Based on the foregoing, we reverse the appellate court's determination that the defenses of contributory negligence and assumption of risk do not merge under the comparative negligence statute, R.C. 2315.19. We affirm the court of appeals in reversing the summary judgment of the trial court, in that factual issues exist regarding causation and reasonable foreseeability, and that the landlord's defense of assumption of risk does not bar a tenant's claim for recovery, and we remand the cause for further proceedings consistent with this opinion.
Judgment reversed in part and affirmed in part.
CELEBREZZE, C.J., W. BROWN, C. BROWN and J.P. CELEBREZZE, JJ., concur.
LOCHER and HOLMES, JJ., dissent.
I am in agreement with the court of appeals that the recently enacted comparative negligence statute, R.C. 2315.19, does not specifically, nor by implication, merge the affirmative defense of assumption of the risk into such comparative negligence law as it specifically does so merge contributory negligence.
Historically, it has been recognized in Ohio, as elsewhere, that the doctrines of contributory negligence and assumption of the risk are not synonymous. See DeAmiches v. Popczun (1973), 35 Ohio St.2d 180 [64 O.O.2d 106]; Dunn v. Higgins (1968), 14 Ohio St.2d 239 [43 O.O.2d 368]; Porter v. Toledo Terminal RR. Co. (1950), 152 Ohio St. 463 [40 O.O. 485]; Masters v. New York Central RR. Co. (1947), 147 Ohio St. 293 [34 O.O. 223].
Each doctrine is a separately pleaded affirmative defense, and each has its own legal characteristics. As defined in Ohio, assumption of the risk requires three elements: "One must have full knowledge of a condition, such condition must be patently dangerous to him; and he must voluntarily expose himself to the hazard." Briere v. Lathrop Co. (1970), 22 Ohio St.2d 166, 174-175 [51 O.O.2d 232]. Contributory negligence, however, has been defined as a departure from the standard of reasonable care regardless of how unwilling and protesting the plaintiff may be. DeAmiches v. Popczun; Dunn v. Higgins; Masters v. New York Central RR. Co., supra.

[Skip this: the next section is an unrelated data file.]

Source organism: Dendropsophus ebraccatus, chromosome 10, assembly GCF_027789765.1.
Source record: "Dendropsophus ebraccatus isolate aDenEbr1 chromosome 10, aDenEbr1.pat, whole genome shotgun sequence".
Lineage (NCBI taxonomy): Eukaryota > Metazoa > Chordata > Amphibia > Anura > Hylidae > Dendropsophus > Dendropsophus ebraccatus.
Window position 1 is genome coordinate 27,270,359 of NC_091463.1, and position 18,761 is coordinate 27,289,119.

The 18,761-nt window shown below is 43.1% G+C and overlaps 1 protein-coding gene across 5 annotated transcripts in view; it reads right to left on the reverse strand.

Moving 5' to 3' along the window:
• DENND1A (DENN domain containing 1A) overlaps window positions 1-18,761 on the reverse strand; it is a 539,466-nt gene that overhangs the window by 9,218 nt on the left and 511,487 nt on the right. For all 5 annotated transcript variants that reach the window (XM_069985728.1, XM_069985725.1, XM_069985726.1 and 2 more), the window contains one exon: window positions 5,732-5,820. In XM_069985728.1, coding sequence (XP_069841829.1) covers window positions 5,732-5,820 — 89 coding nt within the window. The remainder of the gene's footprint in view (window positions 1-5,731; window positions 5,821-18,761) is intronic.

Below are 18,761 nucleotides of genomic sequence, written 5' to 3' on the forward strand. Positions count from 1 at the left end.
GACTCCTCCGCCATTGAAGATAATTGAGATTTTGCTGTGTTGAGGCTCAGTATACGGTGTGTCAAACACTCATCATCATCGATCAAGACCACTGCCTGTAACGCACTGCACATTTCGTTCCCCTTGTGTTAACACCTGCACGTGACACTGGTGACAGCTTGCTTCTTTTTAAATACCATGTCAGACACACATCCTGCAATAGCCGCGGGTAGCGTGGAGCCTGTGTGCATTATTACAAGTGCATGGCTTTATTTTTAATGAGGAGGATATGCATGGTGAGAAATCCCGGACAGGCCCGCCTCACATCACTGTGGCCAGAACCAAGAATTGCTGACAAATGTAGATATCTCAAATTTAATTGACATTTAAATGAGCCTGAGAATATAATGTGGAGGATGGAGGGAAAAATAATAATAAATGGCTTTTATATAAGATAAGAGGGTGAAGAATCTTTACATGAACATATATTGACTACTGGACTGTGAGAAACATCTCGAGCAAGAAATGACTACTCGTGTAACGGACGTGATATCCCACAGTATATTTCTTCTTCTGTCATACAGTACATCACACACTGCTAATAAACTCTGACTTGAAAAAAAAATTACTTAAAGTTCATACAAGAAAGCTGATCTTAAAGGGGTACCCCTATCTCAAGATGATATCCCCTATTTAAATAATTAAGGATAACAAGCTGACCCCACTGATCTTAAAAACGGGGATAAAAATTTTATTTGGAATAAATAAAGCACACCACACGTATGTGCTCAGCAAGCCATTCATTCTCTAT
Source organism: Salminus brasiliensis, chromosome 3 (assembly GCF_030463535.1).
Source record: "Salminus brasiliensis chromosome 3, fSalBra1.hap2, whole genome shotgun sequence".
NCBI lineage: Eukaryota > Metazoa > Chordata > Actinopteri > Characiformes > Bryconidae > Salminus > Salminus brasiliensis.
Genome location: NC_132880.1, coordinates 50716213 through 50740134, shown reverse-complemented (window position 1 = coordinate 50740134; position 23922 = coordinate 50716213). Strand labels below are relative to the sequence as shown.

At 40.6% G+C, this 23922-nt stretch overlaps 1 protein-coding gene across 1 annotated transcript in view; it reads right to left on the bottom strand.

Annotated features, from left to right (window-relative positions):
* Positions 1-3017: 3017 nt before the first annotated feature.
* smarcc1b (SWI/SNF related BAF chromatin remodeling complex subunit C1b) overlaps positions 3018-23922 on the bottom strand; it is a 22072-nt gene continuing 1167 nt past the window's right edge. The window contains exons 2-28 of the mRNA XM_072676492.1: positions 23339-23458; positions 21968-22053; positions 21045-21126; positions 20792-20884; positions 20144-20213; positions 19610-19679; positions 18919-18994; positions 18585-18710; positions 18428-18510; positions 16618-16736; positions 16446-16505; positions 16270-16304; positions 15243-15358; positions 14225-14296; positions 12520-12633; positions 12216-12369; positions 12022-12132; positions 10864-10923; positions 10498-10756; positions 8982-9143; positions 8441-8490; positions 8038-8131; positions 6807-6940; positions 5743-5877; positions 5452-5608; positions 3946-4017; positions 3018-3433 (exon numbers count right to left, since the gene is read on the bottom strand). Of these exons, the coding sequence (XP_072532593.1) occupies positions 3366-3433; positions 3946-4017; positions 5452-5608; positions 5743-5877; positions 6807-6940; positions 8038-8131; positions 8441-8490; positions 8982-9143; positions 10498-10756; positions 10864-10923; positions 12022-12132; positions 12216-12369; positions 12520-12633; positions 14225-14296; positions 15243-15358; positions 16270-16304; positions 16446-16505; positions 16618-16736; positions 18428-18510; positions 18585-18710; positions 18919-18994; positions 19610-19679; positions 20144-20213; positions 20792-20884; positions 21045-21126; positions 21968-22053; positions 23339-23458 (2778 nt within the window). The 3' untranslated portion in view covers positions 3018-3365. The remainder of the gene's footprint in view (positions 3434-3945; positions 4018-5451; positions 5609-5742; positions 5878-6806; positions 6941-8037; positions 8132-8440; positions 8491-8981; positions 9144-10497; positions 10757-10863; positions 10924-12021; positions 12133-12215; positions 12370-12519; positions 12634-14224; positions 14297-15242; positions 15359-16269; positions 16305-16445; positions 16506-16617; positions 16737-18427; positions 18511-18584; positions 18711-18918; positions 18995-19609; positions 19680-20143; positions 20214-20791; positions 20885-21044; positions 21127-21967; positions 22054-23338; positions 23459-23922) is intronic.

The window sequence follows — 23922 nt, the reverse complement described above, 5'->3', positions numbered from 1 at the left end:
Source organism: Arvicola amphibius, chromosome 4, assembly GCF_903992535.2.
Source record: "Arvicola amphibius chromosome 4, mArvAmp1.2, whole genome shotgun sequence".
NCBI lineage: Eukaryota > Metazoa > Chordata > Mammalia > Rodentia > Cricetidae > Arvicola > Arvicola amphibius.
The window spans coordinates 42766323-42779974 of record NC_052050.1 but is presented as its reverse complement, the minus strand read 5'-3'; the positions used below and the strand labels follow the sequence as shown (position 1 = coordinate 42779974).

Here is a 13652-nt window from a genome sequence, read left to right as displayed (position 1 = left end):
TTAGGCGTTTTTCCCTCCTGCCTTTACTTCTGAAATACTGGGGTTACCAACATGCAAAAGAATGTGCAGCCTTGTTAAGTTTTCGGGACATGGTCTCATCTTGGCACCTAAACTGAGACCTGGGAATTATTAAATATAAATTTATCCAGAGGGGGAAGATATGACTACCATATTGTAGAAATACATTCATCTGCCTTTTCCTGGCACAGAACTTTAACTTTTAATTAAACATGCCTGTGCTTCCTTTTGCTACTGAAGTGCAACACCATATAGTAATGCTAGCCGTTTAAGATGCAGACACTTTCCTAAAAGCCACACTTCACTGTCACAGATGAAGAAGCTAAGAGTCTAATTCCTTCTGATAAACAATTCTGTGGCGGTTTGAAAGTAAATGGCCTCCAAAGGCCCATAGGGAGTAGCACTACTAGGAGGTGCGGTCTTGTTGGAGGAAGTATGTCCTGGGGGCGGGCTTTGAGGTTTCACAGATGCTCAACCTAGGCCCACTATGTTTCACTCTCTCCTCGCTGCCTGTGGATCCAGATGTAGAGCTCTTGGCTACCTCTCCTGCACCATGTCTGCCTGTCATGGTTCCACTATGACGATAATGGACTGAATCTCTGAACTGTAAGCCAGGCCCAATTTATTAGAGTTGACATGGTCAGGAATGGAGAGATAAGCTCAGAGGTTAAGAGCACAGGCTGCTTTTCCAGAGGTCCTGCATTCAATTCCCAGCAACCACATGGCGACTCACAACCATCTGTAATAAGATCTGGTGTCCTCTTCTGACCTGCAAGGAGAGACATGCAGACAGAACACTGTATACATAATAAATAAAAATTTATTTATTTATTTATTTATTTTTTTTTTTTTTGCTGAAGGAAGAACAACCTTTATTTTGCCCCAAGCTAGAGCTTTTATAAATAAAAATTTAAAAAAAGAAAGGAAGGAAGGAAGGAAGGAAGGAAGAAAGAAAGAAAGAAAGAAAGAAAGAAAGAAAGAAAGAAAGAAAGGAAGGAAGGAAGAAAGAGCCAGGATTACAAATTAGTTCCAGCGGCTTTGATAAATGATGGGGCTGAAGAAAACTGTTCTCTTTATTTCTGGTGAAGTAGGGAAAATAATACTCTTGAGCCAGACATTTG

In view of the distinction between the two concepts, the decisions have recognized that assumption of the risk is based on venturousness and requires a subjective standard for evaluation while contributory negligence is based on carelessness and is objectively evaluated. DeAmiches v. Popczun, supra. Furthermore, it has been recognized that the defenses are not mutually exclusive but both may be asserted in the same litigation. DeAmiches v. Popczun; Dunn v. Higgins; Wever v. Hicks (1967), 11 Ohio St.2d 230 [40 O.O.2d 203]; and Masters v. New York Central RR. Co., supra.
R.C. 2315.19, being in abrogation of common law, must be strictly construed, and because that statute refers only to the defense of contributory negligence the argument for merger of the defense of assumption of the risk is without legislative or statutory support.
The preamble of this statute gives ample testimony to the specific legislative intent in the enactment of such new law, and provides:
"To enact section 2315.19 of the Revised Code to substitute a form of comparative negligence for the common law doctrine of contributory negligence in the determination of the right of recovery and amount of damages in negligence actions." (Am. S.B. No. 165, 138 Ohio Laws, Part ___, ___.)
As to precedents in other states, continued recognition of the doctrine of assumption of the risk has been given where statutory comparative negligence has been adopted. We may look for precedent to the states of Rhode Island, Nebraska, South Dakota and Arkansas, which have retained the doctrine of implied assumption of the risk as an absolute bar to a plaintiff's claim in negligence despite the enactment of comparative negligence statutes in their jurisdictions. McPherson v. Sunset Speedway, Inc. (C.A. 8, 1979), 594 F.2d 711 (applying Nebraska law); Capps v. McCarley Co. (1976), 260 Ark. 839, 544 S.W.2d 850; Blum v. Brichacek (1974), 191 Neb. 457, 215 N.W.2d 888; Kennedy v. Providence Hockey Club, Inc. (1977), 199 R.I. 70, 376 A.2d 329; Myers v. Lennox Co-op Assn. (S.D. 1981), 307 N.W.2d 863; Barlett v. Gregg (1958), 77 S.D. 406, 92 N.W.2d 654. In these jurisdictions, the two defenses are treated as separate and independent, which historically has been the case in Ohio.